Question


#1

My STBX lives out of state with our two children. We share joint custody. Per our consent order, the children are to be with me each holiday, school vacations and summers. We agreed on a set amount of child support in the consent order. My STBX has been in contempt as the children have not visited with me nor spoken with me for the last 7 months, along with some other financial issues my STBX has not complied with. The consent order states that NC has jurisdiction. We will be going back to court soon so my STBX can answer allegations of contempt. These are some questions I have:

Can my STBX file to have child support redetermined in their home state?
Is there anything I should ask the judge for that would help my case when we return to court?
When I have the children for the entire summer, am I obligated to pay the custodial parent child support even though the children are living with me for those months?
What about the monthly child support amount the custodial parent is obligated to pay? What happens to that during those summer months?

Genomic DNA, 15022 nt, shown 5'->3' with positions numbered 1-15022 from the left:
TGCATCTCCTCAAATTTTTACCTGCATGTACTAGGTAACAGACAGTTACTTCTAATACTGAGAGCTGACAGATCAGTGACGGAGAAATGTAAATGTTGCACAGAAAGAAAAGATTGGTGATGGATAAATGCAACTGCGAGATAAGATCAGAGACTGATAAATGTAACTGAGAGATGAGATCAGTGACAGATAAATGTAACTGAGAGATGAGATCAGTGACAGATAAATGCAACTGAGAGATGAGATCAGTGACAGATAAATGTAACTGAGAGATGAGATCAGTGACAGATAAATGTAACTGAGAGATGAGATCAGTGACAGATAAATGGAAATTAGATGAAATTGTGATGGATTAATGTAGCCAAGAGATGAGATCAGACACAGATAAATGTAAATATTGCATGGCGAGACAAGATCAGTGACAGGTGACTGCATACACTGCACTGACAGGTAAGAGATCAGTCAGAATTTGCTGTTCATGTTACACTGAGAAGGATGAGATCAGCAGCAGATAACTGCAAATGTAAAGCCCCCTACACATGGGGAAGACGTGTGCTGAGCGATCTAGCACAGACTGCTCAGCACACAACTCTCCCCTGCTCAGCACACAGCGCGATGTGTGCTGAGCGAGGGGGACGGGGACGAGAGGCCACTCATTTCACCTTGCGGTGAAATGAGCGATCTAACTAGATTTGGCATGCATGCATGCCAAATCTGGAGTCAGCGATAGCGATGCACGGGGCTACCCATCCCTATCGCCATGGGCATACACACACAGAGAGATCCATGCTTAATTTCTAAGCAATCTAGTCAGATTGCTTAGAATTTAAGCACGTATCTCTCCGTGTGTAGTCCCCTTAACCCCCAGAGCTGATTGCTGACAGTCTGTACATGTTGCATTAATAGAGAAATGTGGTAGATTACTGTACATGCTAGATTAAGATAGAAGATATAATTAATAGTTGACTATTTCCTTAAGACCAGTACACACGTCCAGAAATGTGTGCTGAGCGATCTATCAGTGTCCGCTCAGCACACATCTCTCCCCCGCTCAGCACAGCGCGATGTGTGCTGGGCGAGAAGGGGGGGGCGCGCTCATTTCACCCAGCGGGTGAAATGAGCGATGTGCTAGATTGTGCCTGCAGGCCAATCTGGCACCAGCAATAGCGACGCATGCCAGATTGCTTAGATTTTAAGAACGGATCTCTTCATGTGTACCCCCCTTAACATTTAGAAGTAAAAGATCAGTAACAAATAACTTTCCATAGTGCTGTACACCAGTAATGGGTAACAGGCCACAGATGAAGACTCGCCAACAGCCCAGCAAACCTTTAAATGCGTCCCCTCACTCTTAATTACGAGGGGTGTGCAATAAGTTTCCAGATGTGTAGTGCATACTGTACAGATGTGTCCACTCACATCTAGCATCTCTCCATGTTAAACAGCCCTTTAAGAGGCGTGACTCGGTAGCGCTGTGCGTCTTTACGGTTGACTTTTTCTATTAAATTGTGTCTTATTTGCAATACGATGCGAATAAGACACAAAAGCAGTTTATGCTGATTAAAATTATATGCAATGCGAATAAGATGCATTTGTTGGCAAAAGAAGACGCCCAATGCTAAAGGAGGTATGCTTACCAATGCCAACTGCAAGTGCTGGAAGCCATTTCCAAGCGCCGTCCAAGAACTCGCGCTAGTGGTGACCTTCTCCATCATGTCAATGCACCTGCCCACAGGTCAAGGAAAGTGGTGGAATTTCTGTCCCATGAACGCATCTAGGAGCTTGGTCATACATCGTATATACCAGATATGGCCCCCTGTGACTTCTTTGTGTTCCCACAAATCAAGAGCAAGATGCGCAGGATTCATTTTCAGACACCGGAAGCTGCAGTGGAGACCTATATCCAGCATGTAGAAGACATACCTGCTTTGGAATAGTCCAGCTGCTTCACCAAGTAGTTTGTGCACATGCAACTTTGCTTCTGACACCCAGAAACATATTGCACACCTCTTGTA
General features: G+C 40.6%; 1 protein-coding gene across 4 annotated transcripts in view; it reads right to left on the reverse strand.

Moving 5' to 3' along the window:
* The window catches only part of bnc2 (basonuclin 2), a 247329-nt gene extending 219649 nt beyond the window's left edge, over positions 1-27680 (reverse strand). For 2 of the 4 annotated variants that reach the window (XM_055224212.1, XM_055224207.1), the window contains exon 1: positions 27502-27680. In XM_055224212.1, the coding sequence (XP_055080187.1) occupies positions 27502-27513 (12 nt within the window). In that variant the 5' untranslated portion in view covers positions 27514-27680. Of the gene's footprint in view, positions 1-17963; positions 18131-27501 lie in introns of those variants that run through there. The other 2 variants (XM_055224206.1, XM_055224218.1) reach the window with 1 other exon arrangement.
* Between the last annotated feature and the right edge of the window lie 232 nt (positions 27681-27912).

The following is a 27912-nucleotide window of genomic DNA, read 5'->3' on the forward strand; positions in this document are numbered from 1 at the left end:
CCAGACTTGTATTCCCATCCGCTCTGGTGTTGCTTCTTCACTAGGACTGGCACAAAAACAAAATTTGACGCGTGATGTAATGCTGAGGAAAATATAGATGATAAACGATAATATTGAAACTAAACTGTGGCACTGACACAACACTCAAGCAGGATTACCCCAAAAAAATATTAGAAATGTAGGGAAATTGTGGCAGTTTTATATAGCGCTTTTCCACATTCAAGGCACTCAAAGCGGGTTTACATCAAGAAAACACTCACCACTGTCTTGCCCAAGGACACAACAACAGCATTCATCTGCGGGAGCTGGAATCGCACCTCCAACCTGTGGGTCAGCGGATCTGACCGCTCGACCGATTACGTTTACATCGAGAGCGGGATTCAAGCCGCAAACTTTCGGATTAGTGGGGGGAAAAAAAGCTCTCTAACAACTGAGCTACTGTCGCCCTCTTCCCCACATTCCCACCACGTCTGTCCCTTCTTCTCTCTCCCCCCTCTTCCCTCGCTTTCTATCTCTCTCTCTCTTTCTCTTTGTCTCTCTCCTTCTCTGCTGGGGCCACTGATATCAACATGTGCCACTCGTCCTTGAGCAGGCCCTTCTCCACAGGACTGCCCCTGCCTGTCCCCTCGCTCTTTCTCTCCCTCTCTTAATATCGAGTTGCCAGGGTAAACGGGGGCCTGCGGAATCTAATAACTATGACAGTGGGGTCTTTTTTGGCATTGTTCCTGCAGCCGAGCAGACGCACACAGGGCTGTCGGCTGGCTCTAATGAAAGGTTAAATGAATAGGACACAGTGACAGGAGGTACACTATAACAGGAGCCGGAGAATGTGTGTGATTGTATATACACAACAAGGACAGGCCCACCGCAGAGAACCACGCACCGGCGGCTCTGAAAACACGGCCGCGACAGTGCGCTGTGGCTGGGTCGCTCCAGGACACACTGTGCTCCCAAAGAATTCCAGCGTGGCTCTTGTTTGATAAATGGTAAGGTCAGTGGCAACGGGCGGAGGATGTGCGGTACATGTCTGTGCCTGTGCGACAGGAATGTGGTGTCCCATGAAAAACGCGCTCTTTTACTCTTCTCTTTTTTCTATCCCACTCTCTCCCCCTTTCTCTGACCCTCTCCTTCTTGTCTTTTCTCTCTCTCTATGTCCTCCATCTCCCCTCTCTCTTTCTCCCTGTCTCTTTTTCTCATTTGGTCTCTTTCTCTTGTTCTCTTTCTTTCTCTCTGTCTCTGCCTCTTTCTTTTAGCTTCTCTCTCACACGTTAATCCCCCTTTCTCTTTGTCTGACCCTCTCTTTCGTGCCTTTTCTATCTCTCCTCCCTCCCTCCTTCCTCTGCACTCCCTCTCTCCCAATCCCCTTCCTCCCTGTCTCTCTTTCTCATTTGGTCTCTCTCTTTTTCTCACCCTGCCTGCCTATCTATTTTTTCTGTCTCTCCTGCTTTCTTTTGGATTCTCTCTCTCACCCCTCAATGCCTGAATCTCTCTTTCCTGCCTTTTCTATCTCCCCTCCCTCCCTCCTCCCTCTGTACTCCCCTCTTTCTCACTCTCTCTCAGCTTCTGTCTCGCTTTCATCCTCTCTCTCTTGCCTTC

Is there a waiting period for when one party can file to have the child support amount adjusted, particularly if a decision has recently been made by the court?

Our consent order stated that neither one of us would pay the other during those summer months. So as of right now, I am comfortable with that. I’d appreciate your feedback.


#2

No, venue for child support is proper in NC.
I am not sure what specifically you are referring to about helping your case. It seems pretty clear to me that your ex is in contempt, and this is the only issue the court will review at the contempt hearing.

Child support is based on the number of overnights the children spend with each parent through out the year, it will not change in the summer months, under the guidelines. In this case, since you have agreed to an automatic modification in the summer, it will be enforced by the court, if written into your current order.

Child support can be modified after the passage of 3 years, and an increase or decrease in a parties’ income of 15%.